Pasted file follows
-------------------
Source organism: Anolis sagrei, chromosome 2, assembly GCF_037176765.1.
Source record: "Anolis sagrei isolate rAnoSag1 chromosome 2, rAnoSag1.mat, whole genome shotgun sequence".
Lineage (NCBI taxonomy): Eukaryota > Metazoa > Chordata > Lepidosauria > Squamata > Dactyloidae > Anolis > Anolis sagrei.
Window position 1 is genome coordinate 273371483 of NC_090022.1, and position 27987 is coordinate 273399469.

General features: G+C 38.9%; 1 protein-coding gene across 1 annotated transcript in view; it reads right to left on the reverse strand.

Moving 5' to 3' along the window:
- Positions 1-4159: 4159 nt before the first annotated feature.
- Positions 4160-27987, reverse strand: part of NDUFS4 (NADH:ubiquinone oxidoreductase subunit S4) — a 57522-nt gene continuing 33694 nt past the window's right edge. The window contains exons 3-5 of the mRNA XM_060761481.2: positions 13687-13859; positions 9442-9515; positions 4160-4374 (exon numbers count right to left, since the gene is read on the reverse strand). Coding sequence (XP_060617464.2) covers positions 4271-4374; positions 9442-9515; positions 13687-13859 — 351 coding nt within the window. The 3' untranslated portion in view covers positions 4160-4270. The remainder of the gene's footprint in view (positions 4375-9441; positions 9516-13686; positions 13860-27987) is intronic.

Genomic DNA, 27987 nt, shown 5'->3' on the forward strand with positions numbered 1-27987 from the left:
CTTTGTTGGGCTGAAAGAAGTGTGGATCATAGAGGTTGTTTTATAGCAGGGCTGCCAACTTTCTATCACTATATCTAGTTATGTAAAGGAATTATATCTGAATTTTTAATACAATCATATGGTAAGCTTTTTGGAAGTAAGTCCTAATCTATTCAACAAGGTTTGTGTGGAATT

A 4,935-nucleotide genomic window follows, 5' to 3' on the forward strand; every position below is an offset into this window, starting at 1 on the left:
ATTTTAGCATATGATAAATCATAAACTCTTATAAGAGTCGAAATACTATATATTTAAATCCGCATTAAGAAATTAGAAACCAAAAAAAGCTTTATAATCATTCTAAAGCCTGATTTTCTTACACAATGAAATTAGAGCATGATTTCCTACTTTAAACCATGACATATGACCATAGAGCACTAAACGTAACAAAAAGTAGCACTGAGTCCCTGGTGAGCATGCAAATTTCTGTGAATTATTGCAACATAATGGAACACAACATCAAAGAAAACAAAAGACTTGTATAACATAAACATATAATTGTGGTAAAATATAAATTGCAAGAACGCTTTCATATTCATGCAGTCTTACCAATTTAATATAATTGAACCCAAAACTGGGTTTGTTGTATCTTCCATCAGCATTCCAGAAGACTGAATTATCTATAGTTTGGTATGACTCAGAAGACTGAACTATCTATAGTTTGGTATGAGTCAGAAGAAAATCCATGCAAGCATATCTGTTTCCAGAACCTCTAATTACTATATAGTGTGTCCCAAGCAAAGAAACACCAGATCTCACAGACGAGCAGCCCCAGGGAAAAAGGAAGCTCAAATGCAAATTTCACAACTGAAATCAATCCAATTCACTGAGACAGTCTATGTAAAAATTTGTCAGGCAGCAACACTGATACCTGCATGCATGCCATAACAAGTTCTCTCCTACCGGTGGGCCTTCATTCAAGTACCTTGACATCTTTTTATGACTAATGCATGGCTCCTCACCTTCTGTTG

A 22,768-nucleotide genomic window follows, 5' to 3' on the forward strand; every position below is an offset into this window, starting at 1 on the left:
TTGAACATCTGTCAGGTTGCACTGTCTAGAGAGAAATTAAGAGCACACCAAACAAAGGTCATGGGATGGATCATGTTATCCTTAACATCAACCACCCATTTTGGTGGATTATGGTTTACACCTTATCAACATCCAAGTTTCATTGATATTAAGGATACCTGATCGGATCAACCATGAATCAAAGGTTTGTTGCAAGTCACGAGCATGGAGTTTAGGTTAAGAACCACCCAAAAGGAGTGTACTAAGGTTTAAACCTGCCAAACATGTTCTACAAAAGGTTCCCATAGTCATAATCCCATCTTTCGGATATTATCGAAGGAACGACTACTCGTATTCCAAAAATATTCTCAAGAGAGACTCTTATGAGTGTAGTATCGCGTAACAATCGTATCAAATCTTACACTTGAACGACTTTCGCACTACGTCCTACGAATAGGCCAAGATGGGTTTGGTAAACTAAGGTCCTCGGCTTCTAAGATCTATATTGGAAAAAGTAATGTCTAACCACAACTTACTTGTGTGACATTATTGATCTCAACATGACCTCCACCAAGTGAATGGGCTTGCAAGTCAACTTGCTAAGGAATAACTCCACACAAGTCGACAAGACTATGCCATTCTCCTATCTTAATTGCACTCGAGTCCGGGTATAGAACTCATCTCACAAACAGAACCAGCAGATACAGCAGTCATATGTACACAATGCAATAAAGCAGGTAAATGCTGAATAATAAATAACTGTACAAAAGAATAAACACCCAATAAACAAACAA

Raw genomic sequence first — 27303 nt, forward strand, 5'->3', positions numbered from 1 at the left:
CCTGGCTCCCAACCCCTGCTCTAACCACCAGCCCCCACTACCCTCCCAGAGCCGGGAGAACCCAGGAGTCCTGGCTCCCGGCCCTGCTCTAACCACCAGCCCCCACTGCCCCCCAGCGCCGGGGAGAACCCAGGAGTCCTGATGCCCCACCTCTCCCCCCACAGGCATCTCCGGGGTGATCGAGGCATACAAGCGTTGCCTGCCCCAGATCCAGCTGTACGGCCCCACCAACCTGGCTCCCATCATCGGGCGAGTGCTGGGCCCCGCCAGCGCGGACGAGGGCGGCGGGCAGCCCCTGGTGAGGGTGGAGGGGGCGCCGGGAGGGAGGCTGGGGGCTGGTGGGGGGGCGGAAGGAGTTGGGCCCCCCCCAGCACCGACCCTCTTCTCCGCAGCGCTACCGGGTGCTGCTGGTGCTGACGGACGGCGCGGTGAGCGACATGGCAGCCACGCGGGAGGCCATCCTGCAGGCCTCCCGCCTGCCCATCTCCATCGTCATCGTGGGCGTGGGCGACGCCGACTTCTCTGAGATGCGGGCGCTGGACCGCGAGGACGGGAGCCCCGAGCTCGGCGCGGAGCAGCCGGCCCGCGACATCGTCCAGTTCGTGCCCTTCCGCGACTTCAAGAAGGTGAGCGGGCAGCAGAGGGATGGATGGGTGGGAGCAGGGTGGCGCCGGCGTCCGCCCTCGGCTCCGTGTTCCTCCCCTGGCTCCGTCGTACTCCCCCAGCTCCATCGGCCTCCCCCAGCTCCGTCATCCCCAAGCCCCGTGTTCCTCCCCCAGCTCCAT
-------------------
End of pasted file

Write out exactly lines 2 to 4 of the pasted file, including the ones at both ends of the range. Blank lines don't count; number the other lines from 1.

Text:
Source record: "Anolis sagrei isolate rAnoSag1 chromosome 2, rAnoSag1.mat, whole genome shotgun sequence".
Lineage (NCBI taxonomy): Eukaryota > Metazoa > Chordata > Lepidosauria > Squamata > Dactyloidae > Anolis > Anolis sagrei.
Window position 1 is genome coordinate 273371483 of NC_090022.1, and position 27987 is coordinate 273399469.